Subcultures -- including church-based ones -- have managed to change the laws in most states so that they not only can keep their children at home but are not required to meet any standards, whether it’s making sure the kids can read and figure or acquainting them with the shared history of the nation. The justification for this is both that the mainstream culture is far too rank and violent for children, and that the mainstream culture keeps butting in. Shadowing and justifying these positions is the idea that people “own” their children. They “make” them so they have the right to “use” them. Of course, this is dressed in much nicer rhetoric about parental rights.

But it is certainly an echo of our understanding of domestic animals: I “own” them, they are for my own “uses” and therefore only my own “business.” Everyone else can butt out. And if an animal normally kept as domestic (pigs, goats, cats, dogs, horses) manages to escape ownership, then it is feral. It has NO use, it is unowned and therefore can be grabbed by anyone -- animals cannot belong to themselves. If they have no use, they are taking up valuable resources and should be eliminated.

We used to think of Indians that way -- no nation (ownership), no uses, no self-determination, therefore expendable. Luckily, Indians paid no attention to that. Because “feral” people or animals are not any of those things, their lives are simply patterned in some other way than the dominant culture, maybe good and maybe bad. Illegal immigrants, alcoholics, religious dissidents, non-English speakers, hogs gone wild, and urban dog packs all devise or evolve their own culture -- they’re still organized, just not to the purposes or liking of the authorities.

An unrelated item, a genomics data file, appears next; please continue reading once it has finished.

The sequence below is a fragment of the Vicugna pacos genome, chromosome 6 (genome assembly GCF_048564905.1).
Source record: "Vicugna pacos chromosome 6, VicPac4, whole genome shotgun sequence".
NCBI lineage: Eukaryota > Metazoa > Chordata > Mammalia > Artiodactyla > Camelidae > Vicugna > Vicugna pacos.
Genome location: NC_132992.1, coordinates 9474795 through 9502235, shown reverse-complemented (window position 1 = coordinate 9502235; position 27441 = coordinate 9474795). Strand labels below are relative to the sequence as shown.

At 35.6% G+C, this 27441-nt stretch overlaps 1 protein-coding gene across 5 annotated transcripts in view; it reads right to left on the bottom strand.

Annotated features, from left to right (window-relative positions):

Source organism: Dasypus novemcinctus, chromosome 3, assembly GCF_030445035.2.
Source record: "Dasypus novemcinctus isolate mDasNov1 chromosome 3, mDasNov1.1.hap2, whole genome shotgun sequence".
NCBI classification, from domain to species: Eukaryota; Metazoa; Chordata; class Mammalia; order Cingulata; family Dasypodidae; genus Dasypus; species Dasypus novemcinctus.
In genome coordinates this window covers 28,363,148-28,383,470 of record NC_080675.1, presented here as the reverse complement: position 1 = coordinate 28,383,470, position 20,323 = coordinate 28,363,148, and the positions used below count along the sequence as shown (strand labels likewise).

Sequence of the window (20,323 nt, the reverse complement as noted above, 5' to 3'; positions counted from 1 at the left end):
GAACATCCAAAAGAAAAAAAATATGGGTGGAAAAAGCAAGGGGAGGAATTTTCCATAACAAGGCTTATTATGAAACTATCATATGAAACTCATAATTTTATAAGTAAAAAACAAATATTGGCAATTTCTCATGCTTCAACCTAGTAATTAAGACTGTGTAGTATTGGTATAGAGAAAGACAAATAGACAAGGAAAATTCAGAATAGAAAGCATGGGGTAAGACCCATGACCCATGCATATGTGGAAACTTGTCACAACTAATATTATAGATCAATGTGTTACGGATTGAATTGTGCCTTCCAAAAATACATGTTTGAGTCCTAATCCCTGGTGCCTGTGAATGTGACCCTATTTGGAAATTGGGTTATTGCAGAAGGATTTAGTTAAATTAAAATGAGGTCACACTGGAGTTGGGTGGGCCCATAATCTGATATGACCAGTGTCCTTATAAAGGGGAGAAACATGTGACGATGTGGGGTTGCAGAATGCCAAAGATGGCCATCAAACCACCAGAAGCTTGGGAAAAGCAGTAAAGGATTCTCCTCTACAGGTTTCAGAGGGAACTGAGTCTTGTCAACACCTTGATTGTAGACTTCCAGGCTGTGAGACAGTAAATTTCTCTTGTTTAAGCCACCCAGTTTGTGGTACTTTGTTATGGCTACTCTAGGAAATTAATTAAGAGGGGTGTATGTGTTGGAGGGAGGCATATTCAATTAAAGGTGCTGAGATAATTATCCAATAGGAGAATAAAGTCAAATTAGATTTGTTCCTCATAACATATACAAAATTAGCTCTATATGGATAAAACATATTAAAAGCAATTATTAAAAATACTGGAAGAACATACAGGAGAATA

Feral cat populations, for instance, turn out to have their territories and pecking orders all marked out. If they are removed, sterilized, and returned, they go on with this quite regularized little mini-society. They don’t allow strange cats to move in and they may kill extra kittens. They remain an ecology. But on islands where cats are brought de nouveau, in order to control mice, they become exterminators of birds. And, WAIT! We WANTED those birds!!